The distance X thus determined will also be referred to as a distance X1 below.

FIG. 10 demonstrates changes in distances X1, X2, and X3 with time in the event of a vehicle-pedestrian collision, as shown in FIGS. 1 and 2. T0 denotes a time when the right leg of a pedestrian is hit by the vehicle. T1 denotes a time when the left leg of the pedestrian is hit by the vehicle with the right leg contact with the vehicle. T2 denotes a time when the right leg is struck up by the vehicle away from the line sensor 1. T3 denotes a time when the left leg is struck up by the vehicle away from the line sensor 1.

The graph of FIG. 10 shows that the distances X1, X2, and X3 are different from each other between the times T1 and T2, that is, during a time when the conductive line 101 meets the conductive line 100 at two points. Therefore, use of any two of the distances X1, X2, and X3 between the times T1 and T2 enables a pedestrian collision at the time T2 to be discriminated from that at the time T1, thereby making it possible to determine the moment one of the legs of the pedestrian which has been first hit by the vehicle is struck or kicked up by the vehicle while the other leg is in contact with the vehicle. Thus, when a collision duration that is defined by an interval between the times T0 and T2 is less than a given threshold value (e.g., 20 msec.), it may be determined that the vehicle is hitting a pedestrian. The reason that the distances X1, X2, and X3 at the time T1 are not used in determining the vehicle-pedestrian collision is because collisions with objects other than pedestrians may result in changes in the distances X1, X2, and X3, like in FIG. 10.

FIG. 11 is a flowchart of logical steps or program performed by a microcomputer installed in the detector circuit 2 to discriminate between a pedestrian and a heavy object other than the pedestrian.

Upon turning on of an ignition switch of the vehicle, the power is supplied from the power supply 4 to the detector circuit 2 to initialize in step 100 a count value T, as counted by a built-in timer, and a collision flag flg1 indicating that the vehicle has hit an object, and a multi-collision flag flag2 indicating that collisions with objects have occurred at a plurality of locations of the front of the vehicle to zero (b 0).

The routine proceeds to step 102 wherein the voltage drops V1 and V2 are measured through the voltage detectors 105 and 104, and the speed S of the vehicle is measured using a known sensor.

The routine proceeds to step 104 wherein it is determined whether the voltage drop V1 is greater than or equal to a given threshold value V1th, and the vehicle speed S is greater than or equal to a given threshold value Sth (e.g., 20 km/h) or not. If a YES answer is obtained meaning that the voltage drop V1 and the vehicle speed S are greater than or equal to the threshold values V1th and Sth, respectively, then the routine proceeds to step 106 wherein the collision flag flag1 is set to one (1) meaning that an object-vehicle collision has occurred. The routine proceeds to step 108 wherein the distances X1, X2, and X3 are determined in the manner as described above.

The routine proceeds to step 110 wherein it is determined whether the distances X1, X2, and X3 are substantially equal to each other or not. If a YES answer is obtained meaning that the current time lies between the times T0 and T1 and that an object-vehicle collision is occurring at a single location of the front of the vehicle, then the routine proceeds to step 112 wherein the built-in timer is started to count the collision duration and returns back to step 102. If a NO answer is obtained in step 110, it is determined that object-vehicle collisions are occurring at a plurality of locations of the front of the vehicle. If any two of the distances the distances X1, X2, and X3 are equal to each other, it may also be determined that the object-vehicle collision is occurring at a single location.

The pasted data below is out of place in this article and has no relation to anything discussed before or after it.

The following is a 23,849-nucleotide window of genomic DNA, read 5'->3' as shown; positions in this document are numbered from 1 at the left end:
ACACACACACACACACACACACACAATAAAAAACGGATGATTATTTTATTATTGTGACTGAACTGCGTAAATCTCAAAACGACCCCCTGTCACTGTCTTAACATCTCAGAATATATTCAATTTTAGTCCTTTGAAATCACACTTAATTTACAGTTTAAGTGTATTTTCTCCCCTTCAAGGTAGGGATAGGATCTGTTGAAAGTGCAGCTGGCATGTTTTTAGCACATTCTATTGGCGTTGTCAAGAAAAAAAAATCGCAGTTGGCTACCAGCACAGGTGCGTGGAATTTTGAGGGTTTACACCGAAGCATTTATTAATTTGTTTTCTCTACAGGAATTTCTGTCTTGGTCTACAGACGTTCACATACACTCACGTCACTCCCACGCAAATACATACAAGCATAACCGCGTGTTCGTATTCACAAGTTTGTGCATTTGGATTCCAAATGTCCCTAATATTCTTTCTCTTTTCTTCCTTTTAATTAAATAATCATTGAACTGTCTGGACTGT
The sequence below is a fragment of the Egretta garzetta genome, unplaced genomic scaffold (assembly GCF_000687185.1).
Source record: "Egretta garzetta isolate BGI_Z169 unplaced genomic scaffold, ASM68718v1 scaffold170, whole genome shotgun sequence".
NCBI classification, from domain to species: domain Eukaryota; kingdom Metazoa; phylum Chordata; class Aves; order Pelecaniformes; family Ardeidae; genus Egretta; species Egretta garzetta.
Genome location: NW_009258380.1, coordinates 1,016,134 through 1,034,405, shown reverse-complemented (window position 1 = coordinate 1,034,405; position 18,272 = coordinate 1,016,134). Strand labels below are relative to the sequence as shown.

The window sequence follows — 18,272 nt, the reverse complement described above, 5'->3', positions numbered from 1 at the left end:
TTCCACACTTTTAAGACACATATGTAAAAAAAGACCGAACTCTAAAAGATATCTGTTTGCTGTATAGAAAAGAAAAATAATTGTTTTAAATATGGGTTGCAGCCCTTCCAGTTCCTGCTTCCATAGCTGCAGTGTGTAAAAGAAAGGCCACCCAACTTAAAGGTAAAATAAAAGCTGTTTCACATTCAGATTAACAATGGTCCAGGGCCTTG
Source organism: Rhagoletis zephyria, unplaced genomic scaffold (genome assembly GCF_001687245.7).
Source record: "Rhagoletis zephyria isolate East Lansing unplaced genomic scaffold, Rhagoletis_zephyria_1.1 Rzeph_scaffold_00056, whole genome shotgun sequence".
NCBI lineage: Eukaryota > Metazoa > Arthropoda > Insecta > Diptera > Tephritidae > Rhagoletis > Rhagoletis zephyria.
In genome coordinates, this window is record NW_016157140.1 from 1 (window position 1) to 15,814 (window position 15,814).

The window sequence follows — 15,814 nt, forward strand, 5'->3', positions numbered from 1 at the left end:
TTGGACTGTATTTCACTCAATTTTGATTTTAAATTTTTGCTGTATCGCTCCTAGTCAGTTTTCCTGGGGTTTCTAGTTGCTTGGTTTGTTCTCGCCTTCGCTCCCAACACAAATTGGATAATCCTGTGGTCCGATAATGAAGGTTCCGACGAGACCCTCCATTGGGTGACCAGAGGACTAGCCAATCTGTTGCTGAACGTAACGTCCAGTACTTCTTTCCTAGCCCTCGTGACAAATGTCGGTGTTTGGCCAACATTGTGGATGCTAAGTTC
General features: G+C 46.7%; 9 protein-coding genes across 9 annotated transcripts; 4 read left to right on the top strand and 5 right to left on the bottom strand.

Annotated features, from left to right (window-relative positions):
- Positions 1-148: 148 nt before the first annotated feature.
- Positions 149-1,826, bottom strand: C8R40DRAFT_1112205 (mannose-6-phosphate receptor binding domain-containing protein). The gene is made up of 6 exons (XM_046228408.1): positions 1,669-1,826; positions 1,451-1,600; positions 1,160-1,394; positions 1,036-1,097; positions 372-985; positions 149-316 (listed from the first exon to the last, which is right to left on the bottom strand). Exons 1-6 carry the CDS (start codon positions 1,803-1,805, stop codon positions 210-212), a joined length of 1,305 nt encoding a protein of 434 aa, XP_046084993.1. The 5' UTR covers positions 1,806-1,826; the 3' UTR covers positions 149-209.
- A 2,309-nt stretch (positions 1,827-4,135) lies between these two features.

If a NO answer is obtained in step 104 meaning that the line sensor 1 is in an off-state or any object is hitting the vehicle, but the speed of the vehicle is very low or resting, then the routine proceeds to step 114 wherein it is determined whether the collision flag flg1 shows one (1) or not, that is, whether the vehicle has hit any object or not. If a NO answer is obtained, then the routine returns back to step 102. Alternatively, if a YES answer is obtained, then the routine proceeds to step 116 wherein it is determined whether the count value T, as counted from the time T0, is less than the given threshold value Tth (e.g., 20 msec.) or not. If a YES answer is obtained (T≦Tth), then the routine proceeds to step 118 wherein the vehicle is hitting a pedestrian, and triggering signals are outputted to deploy the airbags 3. Alternatively, if a NO answer is obtained, then the routine proceeds to step 120 wherein it is determined that the vehicle is hitting an object other than a pedestrian and returns back to step 102.

If a NO answer is obtained in step 110 meaning that the distances X1, X2, and X3 are different from each other and that object-vehicle collisions have occurred at a plurality of locations of the front of the vehicle, then the routine proceeds to step 112, as shown in FIG. 12, wherein it is determined whether the multi-collision flag flg2 shows zero (0) or not, that is, whether a condition wherein multiple object-vehicle collisions are occurring at a plurality of locations has been first encountered or not. If a YES answer is obtained, then the routine proceeds to step 124 wherein the distances X2 and X3 are determined as initial collision distances Xm1 and Xm2, respectively, and stored in a built-in memory of the detector circuit 2. The routine proceeds to step 126 wherein the multi-collision flag flg2 is set to one (1). If a NO answer is obtained in step 122 meaning that the multi-collision flag flg2 is one (1), then the routine proceeds directly to step 128 wherein a condition at the time T2 has been encountered or not.